That is why we can never, in our thinking, leave our justification behind, as a past event. We need to carry it with us throughout our Christian walk, to “take up our cross daily and follow” Christ. Every day, we need to recognize that our failures have exacted a terrible price from the Son of Man; and we need to be ashamed of our contribution to that. But we must not be ashamed of ourselves or fearful for our salvation. We have been called, paid for and purchased by the blood of Christ. We belong now to the Father. There is no possibility of going back.

Now we need to live in the good of that — in all the gratitude of the redeemed and all the earnestness of those set apart (“sanctified”) to God, but also in the confidence of those whose eternal destiny is set, and whose final perfecting is assured to come by the promises of God himself.

The Lord Jesus saved you from the penalty of sin. He’s actively saving you right now, from the power of sin in your life. And he will save you from the total presence of sin, perfecting you at his coming.

Yesterday, today and forever, Jesus is the same — he is the Saviour.

There has never been another.

Theologically Put

I’ve been reading Oliver O’Donovan quite a bit lately. His most recent book is on the subject of “rest”: how we can come to accept ourselves — with all our present imperfections — and come to a position of peace, having confident reliance on God, even while continuing the righteous war against our old sinful nature. How do we keep up the battle, a battle in which we often fail, while not feeling like a failure all the time? That’s the question.

And O’Donovan’s got lots of good things to say. He says:
“Self-acceptance is a highly-valued state of mind in the age we inhabit, but any ground we may think we can find for accepting ourselves will seem shabby and complacent unless we can learn to say of ourselves that somehow God has touched us and owned us.”
In other words, it is not how good we’ve made ourselves — how hard our flesh has struggled to achieve perfection — that is the basis of feeling right about ourselves. It’s the realization that we are loved by God. (If you don’t take it from me, take it from this video by Jason Gray).

O’Donovan looks back on the 18th century turn toward belief in human perfectibility as a regrettable compromise with secular humanism. And he reflects:
“It was a mistake … to treat perfection as a stage of achievement in the general description of a redeemed life … to [introduce] a new threshold between the sinner’s conversion and the final entry into God’s glory … [It] introduced within the company of disciples a notional elite, not set apart by calling to a special service but simply by their level of attainment.”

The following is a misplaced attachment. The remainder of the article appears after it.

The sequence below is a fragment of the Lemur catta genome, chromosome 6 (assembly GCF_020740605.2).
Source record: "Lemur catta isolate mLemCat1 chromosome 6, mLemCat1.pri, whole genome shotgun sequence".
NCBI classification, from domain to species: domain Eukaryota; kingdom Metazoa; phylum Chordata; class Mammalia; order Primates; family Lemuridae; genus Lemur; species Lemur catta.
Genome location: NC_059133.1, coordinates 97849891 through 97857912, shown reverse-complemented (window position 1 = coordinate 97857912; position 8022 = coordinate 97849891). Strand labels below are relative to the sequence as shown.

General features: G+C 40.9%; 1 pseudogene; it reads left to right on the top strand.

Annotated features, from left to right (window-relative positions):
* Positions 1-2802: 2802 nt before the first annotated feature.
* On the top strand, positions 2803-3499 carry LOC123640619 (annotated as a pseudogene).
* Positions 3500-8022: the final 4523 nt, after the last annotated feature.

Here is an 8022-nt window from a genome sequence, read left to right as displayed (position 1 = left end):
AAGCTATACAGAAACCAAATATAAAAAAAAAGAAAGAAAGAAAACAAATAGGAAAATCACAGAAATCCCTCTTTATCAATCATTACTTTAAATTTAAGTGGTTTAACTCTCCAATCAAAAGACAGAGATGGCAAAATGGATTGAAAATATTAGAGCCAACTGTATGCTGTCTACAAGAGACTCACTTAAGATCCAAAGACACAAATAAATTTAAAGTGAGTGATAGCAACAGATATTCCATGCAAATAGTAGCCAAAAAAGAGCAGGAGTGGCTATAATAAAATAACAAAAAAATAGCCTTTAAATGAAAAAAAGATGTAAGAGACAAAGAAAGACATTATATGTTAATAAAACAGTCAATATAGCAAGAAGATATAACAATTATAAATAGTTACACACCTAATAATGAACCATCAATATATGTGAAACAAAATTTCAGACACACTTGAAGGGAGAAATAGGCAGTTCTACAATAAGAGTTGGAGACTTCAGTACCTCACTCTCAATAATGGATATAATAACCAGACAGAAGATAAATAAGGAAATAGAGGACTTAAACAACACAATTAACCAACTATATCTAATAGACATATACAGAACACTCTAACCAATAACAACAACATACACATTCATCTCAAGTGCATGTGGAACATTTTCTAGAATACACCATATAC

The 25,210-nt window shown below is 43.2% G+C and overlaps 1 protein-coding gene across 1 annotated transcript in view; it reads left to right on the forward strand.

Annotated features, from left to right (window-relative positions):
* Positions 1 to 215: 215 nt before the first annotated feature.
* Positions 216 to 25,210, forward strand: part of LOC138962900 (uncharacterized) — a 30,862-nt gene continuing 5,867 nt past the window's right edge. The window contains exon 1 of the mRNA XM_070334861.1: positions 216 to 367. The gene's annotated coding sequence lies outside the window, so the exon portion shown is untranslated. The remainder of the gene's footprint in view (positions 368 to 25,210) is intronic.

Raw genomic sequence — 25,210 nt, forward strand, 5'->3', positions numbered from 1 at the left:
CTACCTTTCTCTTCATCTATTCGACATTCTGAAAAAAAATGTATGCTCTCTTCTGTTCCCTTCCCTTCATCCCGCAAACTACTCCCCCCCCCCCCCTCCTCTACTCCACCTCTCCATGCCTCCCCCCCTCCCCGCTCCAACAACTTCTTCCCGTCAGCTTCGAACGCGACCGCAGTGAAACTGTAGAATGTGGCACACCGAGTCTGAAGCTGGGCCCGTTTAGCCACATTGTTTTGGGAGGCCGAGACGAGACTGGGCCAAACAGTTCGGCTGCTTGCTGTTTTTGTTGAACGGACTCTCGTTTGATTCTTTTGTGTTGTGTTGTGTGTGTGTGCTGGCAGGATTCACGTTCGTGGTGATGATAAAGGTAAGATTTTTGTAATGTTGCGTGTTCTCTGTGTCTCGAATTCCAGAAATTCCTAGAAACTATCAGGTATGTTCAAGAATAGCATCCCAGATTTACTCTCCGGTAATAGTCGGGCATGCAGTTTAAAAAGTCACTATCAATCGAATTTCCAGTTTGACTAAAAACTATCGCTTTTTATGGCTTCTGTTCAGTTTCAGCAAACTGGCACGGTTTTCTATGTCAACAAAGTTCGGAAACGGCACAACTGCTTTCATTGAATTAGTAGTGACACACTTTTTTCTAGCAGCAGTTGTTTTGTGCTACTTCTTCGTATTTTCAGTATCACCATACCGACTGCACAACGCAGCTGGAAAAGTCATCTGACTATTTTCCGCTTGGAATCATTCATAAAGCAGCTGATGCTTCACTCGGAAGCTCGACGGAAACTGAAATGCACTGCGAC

The belief in human perfectibility creates two classes of Christians: those who imagine they have achieved “entire sanctification”, and those poor saps like us who know we haven’t gotten there yet: one group that preens itself on a perfection it doesn’t have, and another that’s continually reminded that it just doesn’t measure up to that. That can’t be anything but miserable. But as O’Donovan points out:
“The meaning of sanctification cannot be that a certain moral standard has been attained. In thanksgiving for sanctification the principle holds, ‘Let anyone who thinks that he stands take heed lest he fall’ (1 Cor. 10:12). Only ‘thinks’ he stands, because ‘standing’ is not what progress in the Christian life can ever be about.”
The truth is simply this: “The encounter of sinful man with the holy God turns him round in his tracks once and for all, or else it is a fabrication.”

In other words, if it’s not Christ who is doing the saving, no saving is being done. It’s certainly not a case of you saving yourself.

No Fear

Okay, this is a lot of heavy stuff. Sorry for that. But I think it’s all very important, because there are a lot of Christians who are living in fear that they are not what they should be. Maybe that’s you too.

But there’s an answer to that, a simple truth that anybody can get his head around: “Christ Jesus came into the world to save sinners.” Not to tell them to save themselves, nor to save them only from God’s wrath and then to leave them to their own devices. He isn’t just your past Saviour; he’s your present and future one too.

And when you realize that, you can’t help but accept yourself. Because you realize that even were the standards against you a million times higher than your own (and indeed, they are), you’d still be saved. You’ve been made perfect in the eyes of the holy God, by the Saviour himself.

So now, let’s get on with acting like it.

Not in fear, but in freedom.

No comments :

Post a comment